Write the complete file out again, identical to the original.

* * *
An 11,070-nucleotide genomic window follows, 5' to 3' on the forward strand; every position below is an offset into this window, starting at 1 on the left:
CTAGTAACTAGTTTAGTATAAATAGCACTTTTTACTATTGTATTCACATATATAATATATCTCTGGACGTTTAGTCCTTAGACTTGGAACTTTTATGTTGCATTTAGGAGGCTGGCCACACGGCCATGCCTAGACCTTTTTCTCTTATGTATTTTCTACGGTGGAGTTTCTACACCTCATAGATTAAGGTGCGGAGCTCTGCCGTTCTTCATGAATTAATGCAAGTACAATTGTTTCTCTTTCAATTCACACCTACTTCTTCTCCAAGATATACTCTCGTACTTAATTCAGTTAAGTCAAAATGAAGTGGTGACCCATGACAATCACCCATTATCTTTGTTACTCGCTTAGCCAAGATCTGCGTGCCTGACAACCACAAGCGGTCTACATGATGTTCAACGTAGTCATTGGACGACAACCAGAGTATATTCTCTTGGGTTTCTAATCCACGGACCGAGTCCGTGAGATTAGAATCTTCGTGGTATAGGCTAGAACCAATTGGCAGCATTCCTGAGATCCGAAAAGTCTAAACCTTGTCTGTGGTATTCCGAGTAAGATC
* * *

An 11,070-nucleotide genomic window follows, 5' to 3' on the forward strand; every position below is an offset into this window, starting at 1 on the left:
CTAGTAACTAGTTTAGTATAAATAGCACTTTTTACTATTGTATTCACATATATAATATATCTCTGGACGTTTAGTCCTTAGACTTGGAACTTTTATGTTGCATTTAGGAGGCTGGCCACACGGCCATGCCTAGACCTTTTTCTCTTATGTATTTTCTACGGTGGAGTTTCTACACCTCATAGATTAAGGTGCGGAGCTCTGCCGTTCTTCATGAATTAATGCAAGTACAATTGTTTCTCTTTCAATTCACACCTACTTCTTCTCCAAGATATACTCTCGTACTTAATTCAGTTAAGTCAAAATGAAGTGGTGACCCATGACAATCACCCATTATCTTTGTTACTCGCTTAGCCAAGATCTGCGTGCCTGACAACCACAAGCGGTCTACATGATGTTCAACGTAGTCATTGGACGACAACCAGAGTATATTCTCTTGGGTTTCTAATCCACGGACCGAGTCCGTGAGATTAGAATCTTCGTGGTATAGGCTAGAACCAATTGGCAGCATTCCTGAGATCCGAAAAGTCTAAACCTTGTCTGTGGTATTCCGAGTAAGATC